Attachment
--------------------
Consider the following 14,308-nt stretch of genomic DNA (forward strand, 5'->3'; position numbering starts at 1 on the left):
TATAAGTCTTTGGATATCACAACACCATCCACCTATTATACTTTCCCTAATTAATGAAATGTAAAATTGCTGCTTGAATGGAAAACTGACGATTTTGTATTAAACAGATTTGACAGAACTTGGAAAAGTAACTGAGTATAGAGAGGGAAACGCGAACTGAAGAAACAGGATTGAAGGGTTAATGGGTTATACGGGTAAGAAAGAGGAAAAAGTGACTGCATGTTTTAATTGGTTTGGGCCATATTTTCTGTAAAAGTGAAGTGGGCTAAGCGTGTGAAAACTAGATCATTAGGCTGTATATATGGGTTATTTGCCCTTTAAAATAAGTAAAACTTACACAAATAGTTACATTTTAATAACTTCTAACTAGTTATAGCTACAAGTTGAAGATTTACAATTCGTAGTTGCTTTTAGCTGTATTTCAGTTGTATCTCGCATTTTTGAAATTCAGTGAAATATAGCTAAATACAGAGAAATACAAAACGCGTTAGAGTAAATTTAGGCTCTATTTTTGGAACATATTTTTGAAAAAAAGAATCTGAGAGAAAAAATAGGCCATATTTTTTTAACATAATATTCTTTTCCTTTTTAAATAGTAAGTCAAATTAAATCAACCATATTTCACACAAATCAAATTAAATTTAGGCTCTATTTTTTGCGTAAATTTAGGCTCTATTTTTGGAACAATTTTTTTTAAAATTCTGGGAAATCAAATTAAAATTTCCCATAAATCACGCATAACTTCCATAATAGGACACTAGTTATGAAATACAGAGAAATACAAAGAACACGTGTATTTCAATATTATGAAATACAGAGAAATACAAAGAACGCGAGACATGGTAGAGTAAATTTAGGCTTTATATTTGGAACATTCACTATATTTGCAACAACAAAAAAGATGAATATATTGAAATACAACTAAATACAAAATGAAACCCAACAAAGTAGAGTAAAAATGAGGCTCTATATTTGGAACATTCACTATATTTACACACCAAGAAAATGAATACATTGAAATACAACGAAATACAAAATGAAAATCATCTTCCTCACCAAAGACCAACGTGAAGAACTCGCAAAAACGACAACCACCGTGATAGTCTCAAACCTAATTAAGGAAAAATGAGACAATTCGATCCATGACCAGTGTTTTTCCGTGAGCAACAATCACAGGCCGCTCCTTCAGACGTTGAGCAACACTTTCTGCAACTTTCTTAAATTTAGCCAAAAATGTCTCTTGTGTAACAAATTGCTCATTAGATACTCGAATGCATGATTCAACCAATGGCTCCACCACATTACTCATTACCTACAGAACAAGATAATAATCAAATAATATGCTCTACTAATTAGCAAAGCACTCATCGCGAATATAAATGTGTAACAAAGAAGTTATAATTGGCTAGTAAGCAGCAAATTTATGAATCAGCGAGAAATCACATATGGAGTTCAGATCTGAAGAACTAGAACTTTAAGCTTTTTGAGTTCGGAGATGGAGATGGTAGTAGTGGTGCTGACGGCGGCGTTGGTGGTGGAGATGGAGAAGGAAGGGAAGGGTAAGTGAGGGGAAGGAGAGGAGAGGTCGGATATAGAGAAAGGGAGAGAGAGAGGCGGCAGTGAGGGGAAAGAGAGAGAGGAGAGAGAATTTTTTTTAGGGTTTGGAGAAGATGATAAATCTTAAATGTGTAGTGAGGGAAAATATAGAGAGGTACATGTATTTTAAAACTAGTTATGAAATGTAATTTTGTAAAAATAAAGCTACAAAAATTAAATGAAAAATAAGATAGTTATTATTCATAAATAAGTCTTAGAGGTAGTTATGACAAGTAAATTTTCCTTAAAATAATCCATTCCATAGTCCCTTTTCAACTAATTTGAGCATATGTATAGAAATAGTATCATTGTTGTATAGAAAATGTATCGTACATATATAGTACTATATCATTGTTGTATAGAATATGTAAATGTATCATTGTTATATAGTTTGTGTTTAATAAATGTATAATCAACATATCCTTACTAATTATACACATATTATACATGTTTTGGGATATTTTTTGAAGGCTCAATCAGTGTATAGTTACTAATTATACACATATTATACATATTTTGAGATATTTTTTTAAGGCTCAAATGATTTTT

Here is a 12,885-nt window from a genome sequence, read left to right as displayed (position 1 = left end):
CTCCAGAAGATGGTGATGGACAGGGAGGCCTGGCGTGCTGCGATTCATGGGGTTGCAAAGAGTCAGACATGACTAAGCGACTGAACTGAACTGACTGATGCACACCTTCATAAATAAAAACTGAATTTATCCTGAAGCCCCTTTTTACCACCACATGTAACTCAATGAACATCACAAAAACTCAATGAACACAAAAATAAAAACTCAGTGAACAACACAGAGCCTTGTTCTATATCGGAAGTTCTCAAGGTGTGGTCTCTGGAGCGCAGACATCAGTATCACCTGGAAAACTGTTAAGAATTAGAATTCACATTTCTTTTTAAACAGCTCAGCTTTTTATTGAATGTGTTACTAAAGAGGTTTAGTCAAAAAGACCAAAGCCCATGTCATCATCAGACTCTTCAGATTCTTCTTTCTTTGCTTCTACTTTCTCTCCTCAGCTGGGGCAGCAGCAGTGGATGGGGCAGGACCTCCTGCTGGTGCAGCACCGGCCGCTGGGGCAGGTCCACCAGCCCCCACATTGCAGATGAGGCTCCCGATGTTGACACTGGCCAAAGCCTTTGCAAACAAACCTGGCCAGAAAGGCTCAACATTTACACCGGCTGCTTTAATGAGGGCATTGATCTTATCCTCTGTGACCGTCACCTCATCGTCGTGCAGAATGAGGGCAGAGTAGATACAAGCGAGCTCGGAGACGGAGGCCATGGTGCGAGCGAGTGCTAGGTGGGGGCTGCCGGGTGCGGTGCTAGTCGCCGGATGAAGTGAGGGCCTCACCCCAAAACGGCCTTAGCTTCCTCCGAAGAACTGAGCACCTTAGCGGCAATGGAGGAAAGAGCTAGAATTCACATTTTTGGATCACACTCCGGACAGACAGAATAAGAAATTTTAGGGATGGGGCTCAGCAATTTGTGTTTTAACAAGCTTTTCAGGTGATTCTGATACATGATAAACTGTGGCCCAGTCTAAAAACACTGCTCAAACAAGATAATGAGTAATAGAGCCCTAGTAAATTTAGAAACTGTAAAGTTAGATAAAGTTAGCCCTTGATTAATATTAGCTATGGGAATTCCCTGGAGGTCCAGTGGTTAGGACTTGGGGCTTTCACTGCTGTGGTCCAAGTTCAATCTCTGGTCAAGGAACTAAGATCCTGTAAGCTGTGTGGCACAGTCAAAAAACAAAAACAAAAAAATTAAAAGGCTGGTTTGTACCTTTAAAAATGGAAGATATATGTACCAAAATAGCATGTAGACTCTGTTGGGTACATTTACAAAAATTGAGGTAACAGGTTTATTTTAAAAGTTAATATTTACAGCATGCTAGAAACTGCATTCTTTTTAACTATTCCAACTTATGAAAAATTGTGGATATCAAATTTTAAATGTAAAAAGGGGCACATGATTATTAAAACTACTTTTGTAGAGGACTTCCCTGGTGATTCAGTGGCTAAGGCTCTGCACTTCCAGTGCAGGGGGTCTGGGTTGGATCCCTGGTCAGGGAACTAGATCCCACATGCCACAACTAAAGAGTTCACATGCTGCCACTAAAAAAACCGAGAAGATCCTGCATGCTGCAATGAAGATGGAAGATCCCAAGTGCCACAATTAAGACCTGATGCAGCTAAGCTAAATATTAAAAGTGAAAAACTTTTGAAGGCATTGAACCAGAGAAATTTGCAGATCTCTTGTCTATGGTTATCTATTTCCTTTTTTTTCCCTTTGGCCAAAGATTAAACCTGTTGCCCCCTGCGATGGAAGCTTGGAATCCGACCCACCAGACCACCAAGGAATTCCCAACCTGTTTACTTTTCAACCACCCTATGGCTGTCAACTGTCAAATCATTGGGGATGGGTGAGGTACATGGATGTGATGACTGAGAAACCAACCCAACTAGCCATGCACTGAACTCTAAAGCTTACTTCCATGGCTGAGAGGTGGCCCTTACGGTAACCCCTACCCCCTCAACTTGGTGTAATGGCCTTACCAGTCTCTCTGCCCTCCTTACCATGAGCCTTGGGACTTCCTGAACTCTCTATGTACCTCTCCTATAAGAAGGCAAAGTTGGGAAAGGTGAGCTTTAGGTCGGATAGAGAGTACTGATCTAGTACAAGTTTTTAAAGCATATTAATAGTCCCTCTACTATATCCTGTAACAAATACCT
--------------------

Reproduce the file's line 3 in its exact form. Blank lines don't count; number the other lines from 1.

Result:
Here is a 12,885-nt window from a genome sequence, read left to right as displayed (position 1 = left end):